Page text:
Tax Reform: What Does it Mean for Me?
by Susan C. Allen, CPA, CITP, CGMA, AICPA Senior Manager, Tax Practice & Ethics –
June 5, 2018
The recent tax law changes are a hot topic in media coverage. You’re probably paying attention to the news and scratching your head as you ask: “what does this mean for me?” For some, the tax changes may be relatively small. For others, the changes could be substantial. Here’s the scoop on what you need to know.
Tax rates are changing; many individuals and businesses will pay less.
Though there are still seven tax brackets for individual taxpayers, many will find that they are in a lower tax bracket under the new system.
- The new individual rates are 10%, 12%, 22%, 24%, 32%, 35%, and 37% (effective Jan. 1, 2018 through Dec. 31, 2025).
- The individual tax rates under the prior law were 10%, 15%, 25%, 28%, 33%, 35%, and 39.6%.
Plus, the income limits changed, resulting in many taxpayers being pushed to a lower bracket than before.
Though not everyone will pay less taxes under the new rules, here are a few examples of individual taxpayers who will pay less federal taxes in 2018:
- A married couple who filed a joint return with taxable income of $150,000 in 2017 was in the 25% tax bracket; for 2018, this couple will be in the 22% tax bracket — if you do the math, this couple will save approximately $4,000 in taxes in 2018.
- A single taxpayer with taxable income of $60,000 in 2017 was in the 25% bracket; for 2018, this taxpayer is in the 22% tax bracket — if you do the math, this taxpayer will save approximately $1,600 in taxes in 2018.
There are also changes to the corporate tax rates and a new deduction for individuals who have “qualified business income” or QBI from a partnership, S corporation or sole proprietorship.
- The new corporate tax rate is a flat 21% (prior-law graduated corporate rates were 15%, 25%, 34% and 35%). This rate isn’t set to expire.
- There is a deduction of up to 20% for QBI (this deduction is set to expire Dec. 31, 2025).
Many individual returns will be easier to complete.
One of the many goals associated with tax reform is to make it easier for taxpayers to complete and file accurate returns.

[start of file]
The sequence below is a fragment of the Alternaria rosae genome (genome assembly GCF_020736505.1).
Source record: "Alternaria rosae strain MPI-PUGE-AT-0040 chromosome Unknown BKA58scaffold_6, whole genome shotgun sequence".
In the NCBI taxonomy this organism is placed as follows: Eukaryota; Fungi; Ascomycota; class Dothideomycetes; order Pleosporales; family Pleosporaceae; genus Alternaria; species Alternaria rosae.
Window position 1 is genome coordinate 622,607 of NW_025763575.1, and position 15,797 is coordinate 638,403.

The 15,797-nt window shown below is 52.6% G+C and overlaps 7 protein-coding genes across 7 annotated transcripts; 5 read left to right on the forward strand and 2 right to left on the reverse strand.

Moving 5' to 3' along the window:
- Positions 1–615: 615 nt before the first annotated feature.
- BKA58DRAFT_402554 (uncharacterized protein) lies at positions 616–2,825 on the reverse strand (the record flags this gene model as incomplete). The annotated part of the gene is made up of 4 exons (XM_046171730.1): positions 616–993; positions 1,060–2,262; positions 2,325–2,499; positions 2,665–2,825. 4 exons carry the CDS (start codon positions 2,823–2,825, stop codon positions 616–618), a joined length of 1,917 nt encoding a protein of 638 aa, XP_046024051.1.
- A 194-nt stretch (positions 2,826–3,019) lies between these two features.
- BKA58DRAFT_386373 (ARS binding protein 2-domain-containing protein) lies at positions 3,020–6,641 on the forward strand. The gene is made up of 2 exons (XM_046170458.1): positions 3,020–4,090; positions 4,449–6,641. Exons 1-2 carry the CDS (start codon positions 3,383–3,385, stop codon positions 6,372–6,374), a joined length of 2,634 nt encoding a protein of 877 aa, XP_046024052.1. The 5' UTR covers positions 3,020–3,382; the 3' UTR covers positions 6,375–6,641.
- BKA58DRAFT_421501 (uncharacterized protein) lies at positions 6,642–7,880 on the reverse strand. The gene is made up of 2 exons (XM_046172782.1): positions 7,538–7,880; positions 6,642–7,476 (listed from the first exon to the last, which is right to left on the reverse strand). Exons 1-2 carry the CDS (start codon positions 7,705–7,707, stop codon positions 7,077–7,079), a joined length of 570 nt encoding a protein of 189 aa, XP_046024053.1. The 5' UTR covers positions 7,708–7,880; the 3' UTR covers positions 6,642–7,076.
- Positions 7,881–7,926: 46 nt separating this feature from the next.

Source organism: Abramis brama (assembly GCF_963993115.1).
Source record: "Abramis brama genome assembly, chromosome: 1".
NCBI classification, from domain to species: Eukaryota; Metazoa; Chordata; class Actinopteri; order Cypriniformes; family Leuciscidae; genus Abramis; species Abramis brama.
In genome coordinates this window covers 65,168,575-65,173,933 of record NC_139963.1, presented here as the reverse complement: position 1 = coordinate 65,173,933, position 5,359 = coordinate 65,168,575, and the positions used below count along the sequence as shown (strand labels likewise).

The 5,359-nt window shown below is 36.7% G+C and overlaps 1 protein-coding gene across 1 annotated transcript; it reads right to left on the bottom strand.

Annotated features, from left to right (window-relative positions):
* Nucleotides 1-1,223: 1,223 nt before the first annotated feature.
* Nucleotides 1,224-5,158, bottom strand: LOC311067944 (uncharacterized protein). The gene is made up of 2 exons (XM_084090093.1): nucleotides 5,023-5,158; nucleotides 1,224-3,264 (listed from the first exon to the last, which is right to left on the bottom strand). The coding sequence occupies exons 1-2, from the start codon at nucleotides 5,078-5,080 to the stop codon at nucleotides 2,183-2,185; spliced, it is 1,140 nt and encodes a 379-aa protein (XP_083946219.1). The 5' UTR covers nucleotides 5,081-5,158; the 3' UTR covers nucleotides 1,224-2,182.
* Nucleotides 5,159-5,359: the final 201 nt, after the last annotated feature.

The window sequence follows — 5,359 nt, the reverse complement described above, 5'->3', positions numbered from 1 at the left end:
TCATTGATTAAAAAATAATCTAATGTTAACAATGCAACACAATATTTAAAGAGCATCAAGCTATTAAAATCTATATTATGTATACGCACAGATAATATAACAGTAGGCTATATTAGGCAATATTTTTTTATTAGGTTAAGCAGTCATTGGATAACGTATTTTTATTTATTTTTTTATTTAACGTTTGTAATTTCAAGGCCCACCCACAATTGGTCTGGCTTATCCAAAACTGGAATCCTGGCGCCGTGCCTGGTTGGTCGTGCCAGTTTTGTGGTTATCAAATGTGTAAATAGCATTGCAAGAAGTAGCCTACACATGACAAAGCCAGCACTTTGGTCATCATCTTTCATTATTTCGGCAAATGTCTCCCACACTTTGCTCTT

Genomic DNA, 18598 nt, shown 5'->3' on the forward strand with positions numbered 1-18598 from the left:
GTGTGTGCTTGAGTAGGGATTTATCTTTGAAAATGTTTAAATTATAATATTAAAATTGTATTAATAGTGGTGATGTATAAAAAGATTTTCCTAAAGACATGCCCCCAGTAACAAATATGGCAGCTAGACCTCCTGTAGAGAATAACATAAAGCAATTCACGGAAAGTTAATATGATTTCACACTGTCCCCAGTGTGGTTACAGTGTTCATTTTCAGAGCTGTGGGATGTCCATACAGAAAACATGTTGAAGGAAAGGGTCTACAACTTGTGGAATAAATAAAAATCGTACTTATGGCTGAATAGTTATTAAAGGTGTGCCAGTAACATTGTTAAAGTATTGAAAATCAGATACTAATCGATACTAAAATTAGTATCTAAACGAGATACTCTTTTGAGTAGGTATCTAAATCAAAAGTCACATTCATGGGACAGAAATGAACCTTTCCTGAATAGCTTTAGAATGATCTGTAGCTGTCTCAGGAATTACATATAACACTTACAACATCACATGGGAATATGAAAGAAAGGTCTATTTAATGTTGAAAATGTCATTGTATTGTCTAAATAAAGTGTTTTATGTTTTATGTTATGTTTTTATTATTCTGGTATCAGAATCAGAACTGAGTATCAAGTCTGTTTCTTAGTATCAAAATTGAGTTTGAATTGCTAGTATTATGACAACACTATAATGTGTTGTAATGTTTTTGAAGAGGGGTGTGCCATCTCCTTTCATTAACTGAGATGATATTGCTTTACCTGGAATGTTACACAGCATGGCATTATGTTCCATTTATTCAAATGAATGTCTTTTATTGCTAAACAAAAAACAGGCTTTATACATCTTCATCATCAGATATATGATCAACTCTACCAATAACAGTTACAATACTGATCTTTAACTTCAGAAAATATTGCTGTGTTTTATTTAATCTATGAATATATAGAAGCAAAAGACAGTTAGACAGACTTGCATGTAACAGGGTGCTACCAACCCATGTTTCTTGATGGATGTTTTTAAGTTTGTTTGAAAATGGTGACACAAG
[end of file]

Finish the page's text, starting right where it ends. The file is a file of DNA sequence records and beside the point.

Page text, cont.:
The new law increased the standard deduction through 2025 and did away with personal exemptions. What does this mean? For many individual taxpayers, it may mean fewer forms and calculations to complete. More taxpayers will use the standard deduction and avoid the need to itemize their expenses (while avoiding the requirement to file a Schedule A and keeping detailed records of those expenses). Several studies have estimated that of the roughly 45 million taxpayers who itemized their expenses on their 2017 returns, only between five and eight million will itemize in 2018.
Good news for people who have young children.
The child tax credit may be claimed for qualifying children under the age of 17.
Starting in 2018, more people will qualify for this credit, and it’s even bigger — double actually. For 2018, the child tax credit is doubled from $1,000 to $2,000 per qualifying child. Plus, the threshold at which the credit begins to phase out is increased to $400,000 for married taxpayers filing a joint return and $200,000 for other taxpayers.
No penalty imposed on individuals who do not have health insurance.
The new law reduces the individual shared responsibility penalty to zero for tax years starting Jan. 1, 2019. However, note that the penalty is still in effect for the 2018 calendar year, and even when the penalty goes away, other aspects of the Affordable Care Act are still in place.
Even when there is no penalty associated with not having health insurance, you should consider the financial implications of being uninsured.
Other noteworthy tax changes.
- Individuals may still be subject to alternative minimum tax (AMT); however, the AMT exemption amount was increased (so fewer people will be hit with this tax). Corporate AMT is repealed.
- 529 plans can now be used to pay for public, private or religious elementary and secondary schools. This can be a nice tax benefit for families who choose to put their children in private schools.
- The new law suspends all previous miscellaneous itemized deductions for individual taxpayers (that were subject to the 2% of adjusted gross income limitation).
- There is an overall deduction limit of $10,000 for property and state and local income taxes for individual taxpayers. Plus, with the increased standard deduction, many taxpayers will no longer itemize their expenses (on Schedule A). Therefore, many taxpayers will not receive any benefit for certain expenses, such as state and local taxes.
Other provisions in tax reform will have varying levels of effects on taxpayers. Plus, many provisions are set to expire in a few years, and there is uncertainty about what will happen at that time.
With so many moving parts and considerations, talk to your Certified Public Accountant (CPA) to see how the tax law changes may impact you specifically. Visit the 360 degrees of financial literacy website to learn about the benefits of choosing a CPA for all of your tax needs and to find a CPA in your area.
This article was reprinted with permission from the AICPA.